Commerce Secretary Gina Raimondo: 'We need to keep our defenses up' on China
The U.S. will keep Chinese telecom giant Huawei on a trade blacklist, take no immediate action toward social media platform TikTok, and continue to evaluate tariffs, Commerce Secretary Gina Raimondo told Yahoo Finance on Thursday in a wide-ranging conversation about U.S. policy toward China.
Raimondo outlined an urgent U.S. economic response to China that includes significant domestic investment as well as defensive action against Chinese companies that threaten U.S. security.
“We need to keep our defenses up,” she told Yahoo Finance’s editor-in-chief, Andy Serwer.
The policy comes as global chip shortage caused by supply chain disruptions in Asia slows U.S. economic production and heightens tension with China.
The Biden administration in February shelved plans to force the sale of TikTok’s American operations to a group of U.S. companies including Oracle (ORCL) and Walmart (WMT), the Wall Street Journal reported. But the company remains under evaluation by the Committee on Foreign Investment for potential national security threats.
Meanwhile, Huawei will keep its place on the U.S. entities list, which prohibits the sale of critical technologies to the company, Raimondo said. In a sign of its ongoing concern, the Commerce Department added seven Chinese supercomputing entities to that list last month.
“I have no news to break on TikTok,” Raimondo says. “Huawei remains on the entities list, and there’s no reason to think that they’ll be coming off.”
“Since I have been here in the job, we’ve put another five or six Chinese companies on the entities list, including a computing company,” she adds. “So I think we need to keep our defenses up.”
Tariffs worldwide remain under ‘evaluation’
President Joe Biden on Friday will urge South Korea President Moon Jae-in to sign a forceful statement of concern about China during the foreign leader’s visit to Washington, where South Korean business leaders are also expected to announce investments in U.S. semiconductors, the Financial Times reports.
The move marks the latest step in the U.S. economic response to China, which includes a bill making its way through the Senate that calls for a $120 billion investment in the U.S. technology sector to compete with China.
At least for now, the Biden administration has carried over several key China policies from the Trump administration, which started the trade war with China. Tariffs on Chinese goods remain in place and the U.S. reaffirmed its label of the Chinese government’s mass detention of minority Uighur citizens as “genocide.”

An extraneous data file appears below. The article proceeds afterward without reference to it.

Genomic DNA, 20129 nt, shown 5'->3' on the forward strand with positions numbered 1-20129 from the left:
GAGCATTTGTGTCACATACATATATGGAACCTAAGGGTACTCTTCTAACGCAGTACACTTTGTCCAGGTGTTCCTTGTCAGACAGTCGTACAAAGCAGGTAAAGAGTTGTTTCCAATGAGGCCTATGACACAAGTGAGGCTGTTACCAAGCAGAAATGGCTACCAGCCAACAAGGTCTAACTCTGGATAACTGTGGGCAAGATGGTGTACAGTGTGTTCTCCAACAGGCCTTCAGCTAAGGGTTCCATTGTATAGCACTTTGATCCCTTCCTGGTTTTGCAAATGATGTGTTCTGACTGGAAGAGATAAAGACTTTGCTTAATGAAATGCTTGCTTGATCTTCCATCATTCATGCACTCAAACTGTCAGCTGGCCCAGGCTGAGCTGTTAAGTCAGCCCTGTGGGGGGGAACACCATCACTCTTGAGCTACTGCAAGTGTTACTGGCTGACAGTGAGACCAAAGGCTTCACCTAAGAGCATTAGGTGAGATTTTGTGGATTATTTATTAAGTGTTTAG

Speaking to Yahoo Finance, Raimondo said U.S. tariffs on countries worldwide remain under “evaluation.”
Leaders from the U.S. and China have exchanged firm public statements in recent weeks, escalating a rivalry between the world’s two strongest economies.
Last month, Chinese President Xi Jinping took an emboldened posture toward the U.S. Speaking to a virtual gathering of leaders in business and government at the Boao Forum for Asia, he warned: “Bossing others around and interfering in other countries’ internal affairs will not be well received.”
While Xi did not mention the U.S. by name, the remark was widely perceived to be directed at the country.
Meanwhile, Biden has struck a firm but measured tone toward China, acknowledging economic and diplomatic challenges posed by the country while avoiding sharply inflammatory rhetoric. The approach marks a departure from former President Donald Trump, who repeatedly blamed the coronavirus outbreak on China, referring disparagingly to the disease as the “China virus.”
When asked by Yahoo Finance Editor-in-Chief Andy Serwer whether the U.S. economic response to China should include an offensive approach of domestic investment or a defensive posture that protects against Chinese companies, Raimondo says, “You definitely need both.”
She pointed to the Biden administration’s $2 trillion infrastructure proposal, The American Jobs Plan, as an example of U.S. investment that can help address the economic threat posed by China.
“The president’s jobs package is a lot of offense, and I think we need every bit of it,” she says.